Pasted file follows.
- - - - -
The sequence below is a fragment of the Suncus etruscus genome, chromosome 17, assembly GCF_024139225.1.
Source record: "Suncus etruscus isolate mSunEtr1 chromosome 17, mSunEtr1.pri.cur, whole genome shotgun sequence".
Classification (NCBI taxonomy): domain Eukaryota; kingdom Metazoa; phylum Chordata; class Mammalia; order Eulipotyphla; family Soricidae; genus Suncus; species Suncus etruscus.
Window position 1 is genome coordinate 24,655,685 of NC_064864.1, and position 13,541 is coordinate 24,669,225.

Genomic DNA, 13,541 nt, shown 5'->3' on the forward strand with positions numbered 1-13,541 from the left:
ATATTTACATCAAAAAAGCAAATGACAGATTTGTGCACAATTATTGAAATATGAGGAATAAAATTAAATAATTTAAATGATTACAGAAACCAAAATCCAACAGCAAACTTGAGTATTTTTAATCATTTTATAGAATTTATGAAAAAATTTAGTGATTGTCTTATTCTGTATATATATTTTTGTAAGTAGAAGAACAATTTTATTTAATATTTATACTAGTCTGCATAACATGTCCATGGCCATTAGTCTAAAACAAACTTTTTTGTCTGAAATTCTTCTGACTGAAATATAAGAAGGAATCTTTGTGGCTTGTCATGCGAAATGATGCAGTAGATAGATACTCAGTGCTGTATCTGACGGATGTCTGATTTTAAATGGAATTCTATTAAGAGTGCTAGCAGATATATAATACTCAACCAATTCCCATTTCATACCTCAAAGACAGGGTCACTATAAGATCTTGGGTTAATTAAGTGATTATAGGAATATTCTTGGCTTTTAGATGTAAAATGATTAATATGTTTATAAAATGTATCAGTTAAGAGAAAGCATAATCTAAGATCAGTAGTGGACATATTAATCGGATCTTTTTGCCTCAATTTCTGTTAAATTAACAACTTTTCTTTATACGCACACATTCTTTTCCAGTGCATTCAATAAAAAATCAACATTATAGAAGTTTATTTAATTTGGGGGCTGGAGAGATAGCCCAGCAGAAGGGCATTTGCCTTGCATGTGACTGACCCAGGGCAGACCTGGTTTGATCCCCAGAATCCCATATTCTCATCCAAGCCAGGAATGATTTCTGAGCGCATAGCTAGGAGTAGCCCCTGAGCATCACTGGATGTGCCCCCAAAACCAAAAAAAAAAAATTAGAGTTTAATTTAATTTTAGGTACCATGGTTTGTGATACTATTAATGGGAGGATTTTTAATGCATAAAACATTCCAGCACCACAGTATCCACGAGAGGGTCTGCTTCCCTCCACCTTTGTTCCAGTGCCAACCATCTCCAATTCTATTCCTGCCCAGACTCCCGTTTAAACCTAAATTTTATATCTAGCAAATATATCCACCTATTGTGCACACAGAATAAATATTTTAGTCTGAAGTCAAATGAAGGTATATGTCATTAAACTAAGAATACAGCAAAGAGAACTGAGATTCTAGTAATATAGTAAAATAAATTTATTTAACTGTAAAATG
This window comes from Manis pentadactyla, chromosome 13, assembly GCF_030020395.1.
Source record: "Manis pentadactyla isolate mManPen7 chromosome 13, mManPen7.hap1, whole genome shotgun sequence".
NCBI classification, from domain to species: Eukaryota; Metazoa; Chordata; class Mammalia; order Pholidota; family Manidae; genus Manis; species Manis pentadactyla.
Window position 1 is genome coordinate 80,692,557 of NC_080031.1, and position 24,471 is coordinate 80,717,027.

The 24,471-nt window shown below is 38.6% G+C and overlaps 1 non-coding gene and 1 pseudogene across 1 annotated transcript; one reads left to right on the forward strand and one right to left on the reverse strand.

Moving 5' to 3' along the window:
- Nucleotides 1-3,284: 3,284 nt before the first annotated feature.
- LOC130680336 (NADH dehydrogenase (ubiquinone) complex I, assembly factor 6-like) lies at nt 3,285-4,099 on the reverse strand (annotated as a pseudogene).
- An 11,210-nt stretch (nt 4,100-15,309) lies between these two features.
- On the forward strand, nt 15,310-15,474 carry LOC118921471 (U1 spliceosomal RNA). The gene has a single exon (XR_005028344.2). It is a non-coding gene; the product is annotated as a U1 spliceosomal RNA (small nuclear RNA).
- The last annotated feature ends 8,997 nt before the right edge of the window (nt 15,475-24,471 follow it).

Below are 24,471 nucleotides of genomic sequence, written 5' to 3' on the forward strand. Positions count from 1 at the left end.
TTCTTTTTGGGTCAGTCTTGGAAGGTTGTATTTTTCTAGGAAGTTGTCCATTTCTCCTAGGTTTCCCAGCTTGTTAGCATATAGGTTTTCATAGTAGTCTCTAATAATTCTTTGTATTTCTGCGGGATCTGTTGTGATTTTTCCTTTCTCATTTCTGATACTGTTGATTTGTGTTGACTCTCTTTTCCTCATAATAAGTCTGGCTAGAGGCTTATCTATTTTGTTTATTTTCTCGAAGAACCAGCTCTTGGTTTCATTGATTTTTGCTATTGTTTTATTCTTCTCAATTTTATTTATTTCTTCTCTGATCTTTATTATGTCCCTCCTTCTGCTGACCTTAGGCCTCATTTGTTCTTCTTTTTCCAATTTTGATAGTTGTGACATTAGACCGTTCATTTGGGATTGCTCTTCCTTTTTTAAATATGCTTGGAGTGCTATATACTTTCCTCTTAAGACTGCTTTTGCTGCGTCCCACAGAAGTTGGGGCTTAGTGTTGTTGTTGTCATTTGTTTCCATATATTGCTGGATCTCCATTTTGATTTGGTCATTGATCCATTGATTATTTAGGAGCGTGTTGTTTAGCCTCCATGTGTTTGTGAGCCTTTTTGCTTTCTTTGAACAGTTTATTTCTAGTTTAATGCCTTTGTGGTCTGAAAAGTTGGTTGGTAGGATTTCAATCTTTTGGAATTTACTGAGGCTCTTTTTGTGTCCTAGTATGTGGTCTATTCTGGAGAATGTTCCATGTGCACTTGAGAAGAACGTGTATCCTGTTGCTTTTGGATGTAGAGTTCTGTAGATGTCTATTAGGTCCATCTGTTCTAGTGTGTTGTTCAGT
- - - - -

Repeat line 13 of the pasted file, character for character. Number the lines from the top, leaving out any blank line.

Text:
- Nucleotides 1-3,284: 3,284 nt before the first annotated feature.